2. In brief, it is the case of the Appellant that after initiation of CIRP consequent to the order by the Adjudicating Authority in C.P (IB) No. 1582/KB/2019, a Committee of Creditors (CoC) was constituted by the Interim Resolution Professional (IRP) with the Appellant as the sole financial creditor in the CoC with 100% voting rights. He has further stated that after the initiation of CIRP on 13.12.20 19, the first CoC meeting took place on 8.1.2020, wherein the IRP informed the CoC that the claim of the Appellant as financial creditor was the only claim received upto 26.12.2019 amounting to Rs.65,80,505.00. He has further stated that certain decisions were taken in this CoC meeting relating to fee of Resolution Profession (in short RP), appointment and engagement of “I.P.E Egress Insolvency Professional LLP”, estimated CIRP cost alongwith expenses relating to registered valuers and statutory auditor. He has further stated that the sole financial creditor requested for an urgent meeting of the CoC vide e-mail dated 23.1.2020 regarding the expenses and appointment of professionals done in the previously held CoC meeting and not being satisfied with the projected expenses, he filed IA 392/KB/2020 on 13.2.2020 for replacement of RP. He has later informed by the Resolution Professional in the 4th CoC meeting held on 11.3.2020 that the CoC had been reconstituted, with the admission of claim of another financial creditor New Hind Silk House Pvt. Ltd. (in short ‘NHSH’) and its inclusion in the CoC with admitted claim of Rs. 1,96,63,603.00 and with this addition of the second financial creditor, the voting share of the Appellant was reduced to 25.07% from 100% in the CoC.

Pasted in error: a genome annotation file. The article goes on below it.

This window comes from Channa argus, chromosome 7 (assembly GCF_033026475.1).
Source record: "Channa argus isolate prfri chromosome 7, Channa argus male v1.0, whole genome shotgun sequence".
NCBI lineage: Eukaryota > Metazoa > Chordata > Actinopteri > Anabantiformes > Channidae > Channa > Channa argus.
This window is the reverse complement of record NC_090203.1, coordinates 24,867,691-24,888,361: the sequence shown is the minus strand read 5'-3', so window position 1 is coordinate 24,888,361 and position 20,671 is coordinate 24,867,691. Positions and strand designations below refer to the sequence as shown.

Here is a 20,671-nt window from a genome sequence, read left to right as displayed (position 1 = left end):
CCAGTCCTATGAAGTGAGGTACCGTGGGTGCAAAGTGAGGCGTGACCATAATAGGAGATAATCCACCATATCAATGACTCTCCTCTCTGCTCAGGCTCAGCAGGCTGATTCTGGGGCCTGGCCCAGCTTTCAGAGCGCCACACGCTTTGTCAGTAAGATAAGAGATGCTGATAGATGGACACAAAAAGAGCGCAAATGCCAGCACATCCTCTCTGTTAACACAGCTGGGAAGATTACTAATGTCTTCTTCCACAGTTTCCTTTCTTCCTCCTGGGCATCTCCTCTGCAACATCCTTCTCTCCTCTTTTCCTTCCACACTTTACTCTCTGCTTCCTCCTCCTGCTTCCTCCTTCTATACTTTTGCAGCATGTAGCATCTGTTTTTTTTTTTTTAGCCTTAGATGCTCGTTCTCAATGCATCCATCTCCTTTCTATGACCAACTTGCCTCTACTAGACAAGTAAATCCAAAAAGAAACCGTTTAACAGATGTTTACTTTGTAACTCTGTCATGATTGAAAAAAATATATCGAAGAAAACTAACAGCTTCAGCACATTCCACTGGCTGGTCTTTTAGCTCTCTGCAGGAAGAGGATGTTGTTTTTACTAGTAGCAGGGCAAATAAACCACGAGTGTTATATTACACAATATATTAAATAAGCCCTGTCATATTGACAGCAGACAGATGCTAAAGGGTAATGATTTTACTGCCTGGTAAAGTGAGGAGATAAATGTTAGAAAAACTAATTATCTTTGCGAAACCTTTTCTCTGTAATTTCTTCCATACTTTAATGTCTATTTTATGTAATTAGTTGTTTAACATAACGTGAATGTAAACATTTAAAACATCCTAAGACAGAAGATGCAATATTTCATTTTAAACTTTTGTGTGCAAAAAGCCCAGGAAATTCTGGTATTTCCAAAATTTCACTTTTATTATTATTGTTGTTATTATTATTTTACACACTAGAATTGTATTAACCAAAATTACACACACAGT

3. The Appellant has further stated that the claim filed by NHSH was suspicious because of various discrepancies in the documents filed with Form C. He has also stated that the IRP being aggrieved by the action of the Appellant by filing IA No. 392/KB/2020 for his replacement went on to admit this doubtful claim of NHSH to the detriment of the Appellant, and aggrieved by this action of the RP, he filed IA (IB) No. NIL/KB/2020, which was dismissed by the Impugned Order dated 17.6.2020, whereupon aggrieved by this order, the appellant has preferred this appeal.

4. We heard the arguments of both sides in the appeal and also perused the record.